What would be the world's biggest ever securitization an $8 billion transaction intended to compensate Spain's electricity providers for competition transition costs is still possible, according to bankers working on the deal, despite an announcement from the European Union's competition authorities suggesting that such a deal could be illegal.
The intended transaction, which is being worked on by Morgan Stanley Dean Witter, Banco Bilbao Vizcaya and Banco Centro Hispano, would securitize a levy on individual consumer's electricity bills. The cash raised would then be paid to Spanish electricity companies in compensation for investments made before the introduction of more competition into the industry.
However, the E.U. competition commission recently said that any payments to offset the costs of deregulation count as state aid and are therefore not allowed.
"These levy-based schemes they've introduced to compensate different expenses are considered as being state aid," which is illegal if it distorts competition, explained Costas Verros, spokesman for E.U. energy commissioner Christos Papoutsis.
The Spanish government, though, has said that the deal is legal under an E.U. directive allowing governments to take measures to cushion utilities from competition.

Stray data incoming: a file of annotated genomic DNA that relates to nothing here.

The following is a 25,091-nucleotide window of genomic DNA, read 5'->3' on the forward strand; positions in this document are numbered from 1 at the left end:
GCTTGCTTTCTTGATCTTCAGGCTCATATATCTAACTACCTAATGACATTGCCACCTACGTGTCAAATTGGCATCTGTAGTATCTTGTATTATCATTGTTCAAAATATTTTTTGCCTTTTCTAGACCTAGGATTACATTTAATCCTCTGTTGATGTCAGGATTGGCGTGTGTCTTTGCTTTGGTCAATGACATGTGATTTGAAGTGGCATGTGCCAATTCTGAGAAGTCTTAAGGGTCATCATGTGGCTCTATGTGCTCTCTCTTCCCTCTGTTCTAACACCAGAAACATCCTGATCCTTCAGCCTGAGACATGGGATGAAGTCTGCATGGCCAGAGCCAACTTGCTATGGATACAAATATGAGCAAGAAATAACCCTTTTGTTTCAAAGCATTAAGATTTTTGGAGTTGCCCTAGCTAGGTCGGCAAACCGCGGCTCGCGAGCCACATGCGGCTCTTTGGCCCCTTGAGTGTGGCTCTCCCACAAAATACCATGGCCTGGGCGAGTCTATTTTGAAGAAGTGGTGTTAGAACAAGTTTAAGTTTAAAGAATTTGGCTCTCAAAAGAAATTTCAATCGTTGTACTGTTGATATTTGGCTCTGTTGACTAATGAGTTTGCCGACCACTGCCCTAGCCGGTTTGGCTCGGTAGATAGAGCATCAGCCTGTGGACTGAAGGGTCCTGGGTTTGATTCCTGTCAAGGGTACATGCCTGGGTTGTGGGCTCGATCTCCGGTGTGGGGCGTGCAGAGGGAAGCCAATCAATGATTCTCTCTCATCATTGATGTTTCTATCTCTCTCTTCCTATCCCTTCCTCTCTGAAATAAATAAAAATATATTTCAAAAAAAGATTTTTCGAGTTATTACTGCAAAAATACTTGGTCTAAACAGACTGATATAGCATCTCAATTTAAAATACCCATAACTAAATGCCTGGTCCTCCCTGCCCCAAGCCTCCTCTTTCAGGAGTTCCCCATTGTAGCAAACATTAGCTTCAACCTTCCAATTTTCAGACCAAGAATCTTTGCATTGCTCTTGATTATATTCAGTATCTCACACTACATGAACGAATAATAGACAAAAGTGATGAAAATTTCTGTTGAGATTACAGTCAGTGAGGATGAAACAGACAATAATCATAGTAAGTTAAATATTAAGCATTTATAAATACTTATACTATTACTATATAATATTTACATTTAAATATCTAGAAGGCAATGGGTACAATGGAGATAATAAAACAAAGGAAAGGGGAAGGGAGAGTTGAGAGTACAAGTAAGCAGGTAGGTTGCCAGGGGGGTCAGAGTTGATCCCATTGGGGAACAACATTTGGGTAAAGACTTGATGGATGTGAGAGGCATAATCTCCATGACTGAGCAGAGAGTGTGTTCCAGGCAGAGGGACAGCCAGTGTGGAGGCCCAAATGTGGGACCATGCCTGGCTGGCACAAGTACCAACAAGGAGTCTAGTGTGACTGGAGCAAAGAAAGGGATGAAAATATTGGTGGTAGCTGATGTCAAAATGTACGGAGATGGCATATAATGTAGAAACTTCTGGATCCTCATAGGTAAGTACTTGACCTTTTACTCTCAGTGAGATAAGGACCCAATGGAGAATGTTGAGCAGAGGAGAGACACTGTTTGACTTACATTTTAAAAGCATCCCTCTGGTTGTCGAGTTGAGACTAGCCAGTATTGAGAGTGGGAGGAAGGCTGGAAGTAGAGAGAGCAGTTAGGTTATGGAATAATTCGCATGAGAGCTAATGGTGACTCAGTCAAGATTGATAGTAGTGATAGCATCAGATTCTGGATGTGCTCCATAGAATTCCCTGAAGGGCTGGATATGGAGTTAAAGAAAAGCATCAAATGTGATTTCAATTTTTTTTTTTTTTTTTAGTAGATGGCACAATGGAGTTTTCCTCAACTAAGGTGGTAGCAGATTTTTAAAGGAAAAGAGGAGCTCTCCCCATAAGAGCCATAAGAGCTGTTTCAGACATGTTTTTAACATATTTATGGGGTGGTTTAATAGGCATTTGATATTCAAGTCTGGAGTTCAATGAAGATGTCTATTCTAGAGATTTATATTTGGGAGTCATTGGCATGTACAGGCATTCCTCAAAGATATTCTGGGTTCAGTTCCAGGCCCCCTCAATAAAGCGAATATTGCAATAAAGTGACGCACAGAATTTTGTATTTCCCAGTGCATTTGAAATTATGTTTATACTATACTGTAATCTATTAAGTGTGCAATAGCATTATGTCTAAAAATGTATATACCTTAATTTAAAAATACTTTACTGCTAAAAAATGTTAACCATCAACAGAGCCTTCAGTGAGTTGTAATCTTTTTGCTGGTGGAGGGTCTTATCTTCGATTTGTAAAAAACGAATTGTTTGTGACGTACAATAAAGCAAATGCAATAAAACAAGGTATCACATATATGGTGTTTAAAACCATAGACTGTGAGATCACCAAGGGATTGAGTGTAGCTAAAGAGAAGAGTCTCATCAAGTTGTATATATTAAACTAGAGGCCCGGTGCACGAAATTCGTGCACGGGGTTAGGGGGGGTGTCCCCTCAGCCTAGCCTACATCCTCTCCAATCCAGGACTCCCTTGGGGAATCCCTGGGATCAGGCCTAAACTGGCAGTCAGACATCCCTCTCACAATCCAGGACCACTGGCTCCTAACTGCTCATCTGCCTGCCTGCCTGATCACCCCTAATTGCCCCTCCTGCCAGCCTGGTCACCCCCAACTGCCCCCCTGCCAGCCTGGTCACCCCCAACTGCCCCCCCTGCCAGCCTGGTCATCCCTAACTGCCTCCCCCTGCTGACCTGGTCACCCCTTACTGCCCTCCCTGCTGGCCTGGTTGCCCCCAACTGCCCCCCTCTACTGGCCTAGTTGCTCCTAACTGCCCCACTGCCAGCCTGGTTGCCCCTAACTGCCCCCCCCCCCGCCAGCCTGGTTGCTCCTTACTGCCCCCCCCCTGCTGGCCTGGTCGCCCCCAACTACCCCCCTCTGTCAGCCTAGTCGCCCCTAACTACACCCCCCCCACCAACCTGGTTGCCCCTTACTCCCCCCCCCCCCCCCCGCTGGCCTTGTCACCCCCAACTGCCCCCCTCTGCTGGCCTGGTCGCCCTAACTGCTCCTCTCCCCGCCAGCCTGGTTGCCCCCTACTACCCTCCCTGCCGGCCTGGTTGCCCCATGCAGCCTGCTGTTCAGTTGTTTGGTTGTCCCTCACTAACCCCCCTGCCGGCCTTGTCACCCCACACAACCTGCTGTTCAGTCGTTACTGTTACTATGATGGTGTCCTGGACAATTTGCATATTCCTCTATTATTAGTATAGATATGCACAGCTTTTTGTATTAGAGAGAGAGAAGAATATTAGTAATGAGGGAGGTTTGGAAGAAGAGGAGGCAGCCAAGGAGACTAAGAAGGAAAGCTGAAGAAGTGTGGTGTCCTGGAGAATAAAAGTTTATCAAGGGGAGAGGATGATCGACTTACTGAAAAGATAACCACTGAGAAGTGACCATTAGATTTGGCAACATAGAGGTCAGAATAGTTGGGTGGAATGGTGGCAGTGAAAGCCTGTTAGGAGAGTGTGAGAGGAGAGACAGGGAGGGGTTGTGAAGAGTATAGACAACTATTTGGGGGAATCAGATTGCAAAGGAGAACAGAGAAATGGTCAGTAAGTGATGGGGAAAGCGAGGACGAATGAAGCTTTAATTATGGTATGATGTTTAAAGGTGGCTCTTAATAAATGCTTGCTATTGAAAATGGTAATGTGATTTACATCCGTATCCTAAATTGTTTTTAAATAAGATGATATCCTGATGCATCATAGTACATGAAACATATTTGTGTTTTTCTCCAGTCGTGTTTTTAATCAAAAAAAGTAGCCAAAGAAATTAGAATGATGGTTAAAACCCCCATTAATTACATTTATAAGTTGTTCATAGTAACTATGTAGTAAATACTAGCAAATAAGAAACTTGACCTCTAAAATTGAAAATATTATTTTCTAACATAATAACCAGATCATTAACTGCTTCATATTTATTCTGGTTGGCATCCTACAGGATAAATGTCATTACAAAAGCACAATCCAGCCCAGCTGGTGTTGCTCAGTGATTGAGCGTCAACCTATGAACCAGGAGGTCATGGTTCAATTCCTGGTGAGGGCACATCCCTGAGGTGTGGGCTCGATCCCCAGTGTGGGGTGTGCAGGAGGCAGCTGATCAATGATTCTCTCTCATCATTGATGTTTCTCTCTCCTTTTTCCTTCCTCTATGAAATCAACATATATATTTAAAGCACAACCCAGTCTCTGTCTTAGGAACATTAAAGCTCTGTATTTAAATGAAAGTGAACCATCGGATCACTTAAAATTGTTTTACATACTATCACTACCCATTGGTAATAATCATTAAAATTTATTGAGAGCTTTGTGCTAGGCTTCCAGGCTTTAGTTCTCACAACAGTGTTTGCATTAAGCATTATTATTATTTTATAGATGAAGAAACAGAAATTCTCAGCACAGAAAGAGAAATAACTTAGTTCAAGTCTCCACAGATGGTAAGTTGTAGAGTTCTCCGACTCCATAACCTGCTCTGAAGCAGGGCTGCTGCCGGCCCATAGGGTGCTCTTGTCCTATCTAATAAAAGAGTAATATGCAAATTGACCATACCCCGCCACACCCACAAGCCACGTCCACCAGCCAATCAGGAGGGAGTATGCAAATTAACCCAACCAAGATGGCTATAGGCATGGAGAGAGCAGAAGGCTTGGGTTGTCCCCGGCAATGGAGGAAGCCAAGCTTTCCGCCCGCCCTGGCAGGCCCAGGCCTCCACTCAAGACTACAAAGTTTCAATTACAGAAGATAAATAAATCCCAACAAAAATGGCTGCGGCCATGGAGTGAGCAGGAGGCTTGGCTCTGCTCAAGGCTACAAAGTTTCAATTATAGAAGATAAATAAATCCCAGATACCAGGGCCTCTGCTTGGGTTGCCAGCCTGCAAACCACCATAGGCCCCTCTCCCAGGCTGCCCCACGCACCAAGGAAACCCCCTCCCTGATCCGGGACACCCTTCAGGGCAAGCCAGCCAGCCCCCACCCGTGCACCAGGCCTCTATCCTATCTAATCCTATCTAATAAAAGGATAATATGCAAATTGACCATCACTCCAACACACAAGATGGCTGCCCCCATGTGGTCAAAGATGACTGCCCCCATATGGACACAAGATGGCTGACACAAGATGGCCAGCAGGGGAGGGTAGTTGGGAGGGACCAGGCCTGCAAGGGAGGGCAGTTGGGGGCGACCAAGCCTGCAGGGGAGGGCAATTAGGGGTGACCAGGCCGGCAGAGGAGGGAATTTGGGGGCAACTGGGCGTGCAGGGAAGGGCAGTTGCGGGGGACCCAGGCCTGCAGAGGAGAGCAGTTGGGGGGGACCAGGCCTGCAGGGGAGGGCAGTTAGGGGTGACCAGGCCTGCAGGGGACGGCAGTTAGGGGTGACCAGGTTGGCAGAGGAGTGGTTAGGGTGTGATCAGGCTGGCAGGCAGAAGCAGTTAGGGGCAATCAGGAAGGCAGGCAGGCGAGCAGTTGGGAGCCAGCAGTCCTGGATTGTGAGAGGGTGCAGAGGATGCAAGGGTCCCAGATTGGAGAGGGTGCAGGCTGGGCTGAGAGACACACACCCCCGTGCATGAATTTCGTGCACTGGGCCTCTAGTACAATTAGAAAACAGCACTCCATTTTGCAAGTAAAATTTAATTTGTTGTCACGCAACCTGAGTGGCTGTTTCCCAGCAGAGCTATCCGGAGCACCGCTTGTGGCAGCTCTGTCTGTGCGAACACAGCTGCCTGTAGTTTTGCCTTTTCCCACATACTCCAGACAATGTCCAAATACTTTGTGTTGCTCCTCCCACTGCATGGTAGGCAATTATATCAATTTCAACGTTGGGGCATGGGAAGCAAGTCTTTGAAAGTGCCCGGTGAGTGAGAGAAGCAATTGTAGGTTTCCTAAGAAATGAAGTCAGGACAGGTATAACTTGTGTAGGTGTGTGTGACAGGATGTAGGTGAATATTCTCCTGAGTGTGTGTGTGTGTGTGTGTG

The bankers are caught in the middle, but are convinced that a solution will be found. "There is compatible state aid and non-compatible state aid, and this is a question of making sure that this deal is compatible," said a London-based banker.
A banker in Spain agreed: "The deal will be possible, it's just a question of getting some kind of agreement as to what is allowable and there is no reason to expect that the deal will have to be much smaller."
Outside observers, however, suggested that the transaction was now far from certain something reflected in the share prices of the companies that expect to receive the compensation payments.
"There is a risk that they may not get part of these payments and we are not going to see stocks performing well until there is a definite decision on what will happen," said Khaled Beydoun, a utilities analyst at HSBC Securities.
The transaction has been dogged by controversy ever since it was announced in October last year (ASRI 10/5/98 p. 3). The enabling legislation had a hard time getting through the Spanish parliament (ASRI 11/2/98 p. 2 and 22/2/99 p.3) and the deal itself was bitterly attacked by the then regulator of the Spanish electricity industry, Miguel Angel Fernandez Ordonez (ASRI 11/1/99 p. 6).
However, the prestige of closing the world's biggest securitization not to mention the fees will no doubt make all the hassle worth while for the bankers, when and if the deal makes it to market. MD